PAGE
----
Monday, December 4, 2023

Play finds humour in the pursuit of true love

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Starring in Howick Little Theatre’s production of Old Love are actors, from left, Henry Warner, Amy Cotter and Mark Bishop. Photo supplied Howick Little Theatre

It’s a tale as old as time itself.

Two people meet in a chance encounter, and while one of them is smitten from the start, the other quickly forgets the whole thing.

That’s the situation young Bud Mitchell finds himself in as one of the characters in acclaimed Canadian playwright Norm Foster’s Old Love.

Directed by Tracey Holdsworth, the heart-warming romantic comedy is Howick Little Theatre’s (HLT) final production for 2023 and it’s a much-needed gentle story to see out the year.

The play features a cast of four actors, who are to be commended for playing multiple characters so flawlessly on the minimalist set.

Young Bud, played by Henry Warner, is an eager “road warrior” salesman for a company in 1980s Canada.

He’s married to devoted wife Kitty, portrayed by Amy Cotter.

Older Bud is played by HLT regular Mark Bishop, and Anna Baird portrays his sassy and sarcastic love interest Molly Graham.

Each actor brings substantial sincerity and polished comedic timing to their roles.

Bud falls head over heels for Molly after meeting her at an office Christmas party.

Unfortunately, both are already married, and there’s also the minor detail that Molly doesn’t exactly feel the same way as Bud.

He’s captured by her quick wit and intelligence and he’s so swept away that once he’s divorced and learns Molly’s husband Arthur has died, he’s prepared to make a move in a situation that couldn’t be more inappropriate.

What Bud lacks in tact and the ability to take a hint, he more than makes up for in persistence and old-fashioned charm.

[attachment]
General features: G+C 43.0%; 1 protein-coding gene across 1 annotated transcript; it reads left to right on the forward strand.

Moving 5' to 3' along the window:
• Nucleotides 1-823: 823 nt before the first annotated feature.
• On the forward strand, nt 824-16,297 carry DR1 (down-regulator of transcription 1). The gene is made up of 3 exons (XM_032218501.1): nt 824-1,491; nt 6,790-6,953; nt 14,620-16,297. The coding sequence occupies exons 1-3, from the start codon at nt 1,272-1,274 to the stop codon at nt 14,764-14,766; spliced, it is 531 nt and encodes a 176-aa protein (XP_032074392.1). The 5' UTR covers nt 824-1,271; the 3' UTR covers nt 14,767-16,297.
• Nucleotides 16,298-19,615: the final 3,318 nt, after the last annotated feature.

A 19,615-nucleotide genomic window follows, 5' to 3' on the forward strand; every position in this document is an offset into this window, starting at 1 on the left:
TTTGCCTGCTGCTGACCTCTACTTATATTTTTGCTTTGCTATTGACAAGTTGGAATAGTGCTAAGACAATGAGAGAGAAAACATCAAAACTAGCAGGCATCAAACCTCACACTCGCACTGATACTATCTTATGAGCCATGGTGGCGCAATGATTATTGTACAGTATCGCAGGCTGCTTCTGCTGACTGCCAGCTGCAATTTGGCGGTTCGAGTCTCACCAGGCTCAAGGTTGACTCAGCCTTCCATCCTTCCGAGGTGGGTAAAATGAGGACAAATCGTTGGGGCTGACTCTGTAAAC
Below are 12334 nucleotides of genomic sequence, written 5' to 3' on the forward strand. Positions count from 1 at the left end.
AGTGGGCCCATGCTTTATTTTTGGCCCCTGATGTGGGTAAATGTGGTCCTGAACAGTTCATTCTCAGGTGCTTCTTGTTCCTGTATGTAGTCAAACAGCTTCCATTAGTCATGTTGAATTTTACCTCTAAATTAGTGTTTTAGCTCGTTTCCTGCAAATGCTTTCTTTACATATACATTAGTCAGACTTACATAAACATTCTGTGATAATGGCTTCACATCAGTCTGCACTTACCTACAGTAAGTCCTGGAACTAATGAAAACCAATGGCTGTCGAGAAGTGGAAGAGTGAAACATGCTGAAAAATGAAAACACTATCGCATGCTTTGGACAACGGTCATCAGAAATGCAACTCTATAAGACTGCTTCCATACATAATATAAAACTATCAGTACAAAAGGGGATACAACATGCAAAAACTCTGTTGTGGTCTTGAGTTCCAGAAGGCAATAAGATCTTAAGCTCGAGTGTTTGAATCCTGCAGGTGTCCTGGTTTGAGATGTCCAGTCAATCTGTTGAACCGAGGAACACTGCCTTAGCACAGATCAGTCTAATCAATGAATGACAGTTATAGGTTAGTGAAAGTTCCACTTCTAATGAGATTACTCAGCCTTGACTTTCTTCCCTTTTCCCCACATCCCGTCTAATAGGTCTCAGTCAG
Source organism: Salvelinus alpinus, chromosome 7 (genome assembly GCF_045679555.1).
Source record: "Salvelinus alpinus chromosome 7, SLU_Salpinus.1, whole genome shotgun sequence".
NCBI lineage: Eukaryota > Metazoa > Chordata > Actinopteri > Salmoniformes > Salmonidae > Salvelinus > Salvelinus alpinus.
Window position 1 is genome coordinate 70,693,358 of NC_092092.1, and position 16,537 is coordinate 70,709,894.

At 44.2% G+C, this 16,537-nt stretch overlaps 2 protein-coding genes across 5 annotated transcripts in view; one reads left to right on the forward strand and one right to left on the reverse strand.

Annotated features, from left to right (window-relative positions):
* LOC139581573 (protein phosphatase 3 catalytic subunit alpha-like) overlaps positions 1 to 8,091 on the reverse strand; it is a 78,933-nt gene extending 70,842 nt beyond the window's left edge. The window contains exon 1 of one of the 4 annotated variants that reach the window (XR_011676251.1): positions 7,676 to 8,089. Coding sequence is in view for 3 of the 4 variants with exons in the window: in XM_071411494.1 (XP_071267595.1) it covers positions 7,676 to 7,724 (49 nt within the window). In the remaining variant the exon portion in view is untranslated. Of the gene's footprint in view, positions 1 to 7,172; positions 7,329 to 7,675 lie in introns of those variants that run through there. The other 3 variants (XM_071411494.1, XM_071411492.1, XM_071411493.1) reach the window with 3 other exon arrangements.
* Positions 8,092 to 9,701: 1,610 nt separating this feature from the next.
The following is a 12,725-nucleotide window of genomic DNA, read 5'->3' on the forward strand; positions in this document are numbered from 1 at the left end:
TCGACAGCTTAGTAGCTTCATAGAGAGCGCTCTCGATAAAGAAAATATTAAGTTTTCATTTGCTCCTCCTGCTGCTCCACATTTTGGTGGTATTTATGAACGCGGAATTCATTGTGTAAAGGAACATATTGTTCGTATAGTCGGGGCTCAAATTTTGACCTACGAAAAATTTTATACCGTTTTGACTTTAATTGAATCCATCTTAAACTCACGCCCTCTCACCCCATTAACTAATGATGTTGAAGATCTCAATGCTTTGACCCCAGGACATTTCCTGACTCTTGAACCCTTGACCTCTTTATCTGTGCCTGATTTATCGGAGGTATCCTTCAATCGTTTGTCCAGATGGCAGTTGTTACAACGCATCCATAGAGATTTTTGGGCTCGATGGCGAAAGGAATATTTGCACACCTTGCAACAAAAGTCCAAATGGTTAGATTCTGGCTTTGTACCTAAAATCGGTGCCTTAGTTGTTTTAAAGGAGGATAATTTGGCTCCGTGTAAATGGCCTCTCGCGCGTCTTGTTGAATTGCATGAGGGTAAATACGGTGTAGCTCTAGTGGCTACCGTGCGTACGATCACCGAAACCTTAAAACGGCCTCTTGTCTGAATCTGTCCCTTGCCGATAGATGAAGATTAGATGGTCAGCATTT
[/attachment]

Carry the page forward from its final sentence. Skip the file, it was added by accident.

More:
Warner and Bishop portray a Bud who’s down-to-earth without a mean bone in his body, while Baird delivers a hysterical performance as Molly, a woman worn down by life, but who wants to rekindle her spark.

Cotter’s Kitty and young Molly are women determined to make the most of the cards they’re dealt, and Bishop’s older Bud will do whatever it takes to win the heart of the woman of his dreams.

Much of the story’s humour stems from Bud’s innocent attempts to impress Molly and his complete blindness to her disinterest.

The lives of the characters become increasingly intertwined as the years progress.

Loyalties are questioned, and at one point the police are called, but the constant theme throughout is of undiminished love.

The birth of a child adds a new dimension to one couple’s lives as well as being a source of great heartache.

The play builds to a touching conclusion as Molly reveals in a moment of true openness and vulnerability the real reason she’s always rebuffed Bud.

Old Love is a play about romance, commitment, respect, the beauty of fate when stars align, and it doesn’t disappoint.

  • Old Love
    Directed by Tracey Holdsworth
    Howick Little Theatre, 1 Sir Lloyd Drive, Pakuranga
    Season: November 11 to December 2, with shows at 8pm, and a 2pm matinee on November 19

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